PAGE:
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it with fiction, and-giving a full range to his invention. We find however that he has interwoven in the course of his fable the principal particulars which were generally believed among the Romans of Æneas's voyage and settlement in Italy, The history, which was the basis of Milton's poem, is still shorter than either that of the Iliad or Æneid. The poet has likewise taken care to insert every circumstance of it in the body of his fable. The ninth book, which we are here to consider, is raised upon that brief account in Scripture, wherein we are told that the Serpent was more subtle than any beast of the field, that he tempted the woman to eat of the forbidden fruit, that she was overcome by this temptation, and that Adam followed her example. From these few particulars, Milton has formed one of the most entertaining fables that invention ever produced. He has disposed of these several circumstances among so many beautiful and natural fictions of his own, that his whole story looks only like a comment upon sacred Writ, or racher seems to be a full and complete relation of what the other is only an epitome. 'I have insisted the longer on this consideration, as I look upon the disposition and contrivance of the fable to be the principal beauty of the ninth book, which has more story in it, and is fuller of incidents, than any other in the whole poem. Satan's traversing the globe, and still keeping within the shadow of the night, as fearing to be discovered by the Angel of the sun, who had before detected him, is one of those beautiful imaginations, with which he introdụces this his second series of adventures. - Having examined the nature of every creature, and found out one which was the most proper for his purpose, he again returns to Paradise; and to avoid discovery, sinks by night with a river that ran under the garden, and rises up again through a fountain that issued from it by the tree of life. The poet, who, as we have before taken notice, speaks as little as possible in his own person, and after the example of Homer fills every part of his work with manners and characters, introduces a soliloquy of this infernal agent, who was thus restless in the destruction of Man. He is then described as gliding through the garden, under the resemblance of a mist, in order to find out that creature in which he designed to tempt our first parents. This description has something in it very potical and surprising. Addisex.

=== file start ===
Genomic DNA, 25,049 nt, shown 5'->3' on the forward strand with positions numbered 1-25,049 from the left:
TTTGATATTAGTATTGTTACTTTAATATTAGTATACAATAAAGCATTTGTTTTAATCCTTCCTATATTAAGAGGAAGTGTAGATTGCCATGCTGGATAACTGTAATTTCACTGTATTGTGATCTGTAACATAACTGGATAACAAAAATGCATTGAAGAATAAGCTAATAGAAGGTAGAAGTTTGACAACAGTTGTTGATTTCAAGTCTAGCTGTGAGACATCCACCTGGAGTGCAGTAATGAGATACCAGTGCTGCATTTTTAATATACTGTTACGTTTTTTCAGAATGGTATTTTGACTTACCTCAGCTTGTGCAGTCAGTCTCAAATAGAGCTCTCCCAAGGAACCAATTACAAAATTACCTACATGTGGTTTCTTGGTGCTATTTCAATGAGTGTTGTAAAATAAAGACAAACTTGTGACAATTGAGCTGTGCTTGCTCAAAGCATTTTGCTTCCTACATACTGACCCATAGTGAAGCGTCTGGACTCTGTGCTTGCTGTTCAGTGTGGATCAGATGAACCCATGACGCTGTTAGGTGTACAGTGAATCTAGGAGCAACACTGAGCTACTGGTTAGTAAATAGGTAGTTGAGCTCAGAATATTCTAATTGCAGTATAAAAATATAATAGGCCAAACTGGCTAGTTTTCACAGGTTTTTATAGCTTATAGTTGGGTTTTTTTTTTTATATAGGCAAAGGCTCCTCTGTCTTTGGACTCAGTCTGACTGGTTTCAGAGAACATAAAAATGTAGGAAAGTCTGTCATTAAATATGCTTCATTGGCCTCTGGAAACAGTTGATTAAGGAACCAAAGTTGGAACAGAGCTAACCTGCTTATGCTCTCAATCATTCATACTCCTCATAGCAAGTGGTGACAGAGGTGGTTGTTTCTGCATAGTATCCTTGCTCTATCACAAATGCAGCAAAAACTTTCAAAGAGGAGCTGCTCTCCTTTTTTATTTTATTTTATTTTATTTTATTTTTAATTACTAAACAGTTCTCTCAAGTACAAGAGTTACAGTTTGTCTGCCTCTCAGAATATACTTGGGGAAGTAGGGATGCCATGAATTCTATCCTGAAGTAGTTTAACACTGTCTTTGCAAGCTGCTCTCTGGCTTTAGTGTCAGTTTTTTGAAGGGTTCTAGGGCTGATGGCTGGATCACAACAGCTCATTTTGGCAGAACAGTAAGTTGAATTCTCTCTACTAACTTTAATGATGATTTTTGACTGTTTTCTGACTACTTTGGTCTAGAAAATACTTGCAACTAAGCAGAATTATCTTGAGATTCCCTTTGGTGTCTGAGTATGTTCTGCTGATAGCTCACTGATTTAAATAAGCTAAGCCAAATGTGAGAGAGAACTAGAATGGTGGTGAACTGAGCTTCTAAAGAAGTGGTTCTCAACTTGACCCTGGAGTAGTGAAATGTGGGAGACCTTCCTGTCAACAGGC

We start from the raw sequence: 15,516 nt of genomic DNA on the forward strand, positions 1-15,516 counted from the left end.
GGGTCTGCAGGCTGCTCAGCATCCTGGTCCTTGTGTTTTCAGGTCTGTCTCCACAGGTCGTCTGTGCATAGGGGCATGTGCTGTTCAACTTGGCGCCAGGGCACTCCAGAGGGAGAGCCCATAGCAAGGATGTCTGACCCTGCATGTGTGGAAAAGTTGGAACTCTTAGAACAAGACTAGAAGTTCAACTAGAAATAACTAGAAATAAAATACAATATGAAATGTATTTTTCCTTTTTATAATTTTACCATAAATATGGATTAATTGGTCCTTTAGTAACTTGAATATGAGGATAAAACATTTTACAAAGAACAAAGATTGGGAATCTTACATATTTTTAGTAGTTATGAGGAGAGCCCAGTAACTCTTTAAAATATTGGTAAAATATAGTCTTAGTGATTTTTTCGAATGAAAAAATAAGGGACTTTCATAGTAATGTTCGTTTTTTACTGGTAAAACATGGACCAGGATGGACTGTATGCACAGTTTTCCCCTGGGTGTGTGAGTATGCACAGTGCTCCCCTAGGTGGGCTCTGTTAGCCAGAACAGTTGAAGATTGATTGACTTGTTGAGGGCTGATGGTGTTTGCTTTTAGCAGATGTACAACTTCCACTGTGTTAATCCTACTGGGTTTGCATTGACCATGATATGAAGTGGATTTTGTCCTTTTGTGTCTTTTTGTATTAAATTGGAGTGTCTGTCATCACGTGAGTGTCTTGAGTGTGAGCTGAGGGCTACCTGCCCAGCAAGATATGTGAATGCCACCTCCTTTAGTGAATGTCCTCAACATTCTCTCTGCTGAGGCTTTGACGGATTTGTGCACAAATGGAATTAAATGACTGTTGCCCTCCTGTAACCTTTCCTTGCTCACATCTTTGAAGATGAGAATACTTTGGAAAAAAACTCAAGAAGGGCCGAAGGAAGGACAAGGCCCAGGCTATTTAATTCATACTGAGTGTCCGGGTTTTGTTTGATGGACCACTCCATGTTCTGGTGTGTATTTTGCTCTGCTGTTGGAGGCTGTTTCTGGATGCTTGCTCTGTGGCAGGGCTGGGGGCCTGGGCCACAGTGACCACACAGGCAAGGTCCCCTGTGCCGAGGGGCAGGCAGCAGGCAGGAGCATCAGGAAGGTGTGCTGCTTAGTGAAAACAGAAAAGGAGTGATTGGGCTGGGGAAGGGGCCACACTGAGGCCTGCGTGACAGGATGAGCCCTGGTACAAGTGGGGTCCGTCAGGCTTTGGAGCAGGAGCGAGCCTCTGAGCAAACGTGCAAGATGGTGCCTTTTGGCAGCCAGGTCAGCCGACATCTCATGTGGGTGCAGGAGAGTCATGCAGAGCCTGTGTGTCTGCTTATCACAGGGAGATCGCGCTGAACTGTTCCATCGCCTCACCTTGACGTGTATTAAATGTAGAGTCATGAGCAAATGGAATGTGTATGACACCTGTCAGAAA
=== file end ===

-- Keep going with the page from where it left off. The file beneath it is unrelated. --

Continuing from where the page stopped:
64. With darkness, &c.] It was about noon that Satan came to the earth, and having been discovered by Uriel, he was driven out of Paradise the same night, as we read in book the fourth, From that time he was a whole week in continual darkness for fear of another discovery.
77. From Eden over Pontus, &c.] As we had before an as. tronomical, so here we have a geographical, account of Satan's peregrinations. “He search'd” both 66 sea and land,” northward “from Eden over Pontus,” Pontus Euxinus, the Euxine Sea, now the Black Sea, above Constantinople, “..and the pool Mæotis," Palus Mæotis above the Black Sea,“ up beyond the river Ob," Ob or Obey, a great river of Muscovy near the Dorthern pole.
86. The serpent subtlest beast of all the field.) So Moses Gen. iii. 1. The subtlety of the serpent is commended likewise by Aristotle and other Naturalists : And therefore he was the fitter instrument for Satan, because (as Milton says, agreeably with the doctrine of the best Divines) any sleights in him might be thought to proceed from his native wit and subtlety, but observed in other creatures might the easier beget a suspicion of a diabolical power acting within them beyond their natural sense.
89.--fittest imp of fraud,] Fittest stock to graft his dezilish fraud upon. . Imp of the Saxon impan, to put into, to graft upon. Thus children are called little imps, from their imitating all they see and hear. Hume.
113. Of growth, sense, reason, all summ'd up in Man.] The three kinds of life rising as it were by steps, the vegetable, animal, and rational; of all which man partakes, and he only; he grows as plants, minerals, and all things inanimate ; he lives as all other animated creatures, but is over and above endued with
119. Find place or refuge;] Dr. Bentley believes that the author gave it “Find place of refuge:" Another learned gentleman proposes to read “ Find peace or refuge : but it may be understood thus, “but I in none of these find place to dwell in or sefuge from divine vengeance. And this sense seems to be confirmed by what follows.
But neither here seck I, no nor in Heaven
Nor hope to be myself less miserable, that is (as Dr. Greenwood adds) I find no place to dwell here," for I do not seek or desire it ; and I expect no refuge, because I cannot " hope to be less miserable.
156. And flaming ministers] As in Psal. civ. 4.
164.-am now constrain'd&c.] The construction is, am now forced into a beast, and to incarnate, &c. The verb cons strained governs both the members; and there are innumera, ble instances (as Mr. Richardson observes) in Milton, Horace, and the best Latin and Greek poets, of the same verb governing in one member of the period a noun, &*c. and in the other a verb, &c.
166. This essence to incarnate and to imbrute,] So also ia his Mask.
The soul grows clotted by contagion, “Imbodies and imbrutes." Thyer.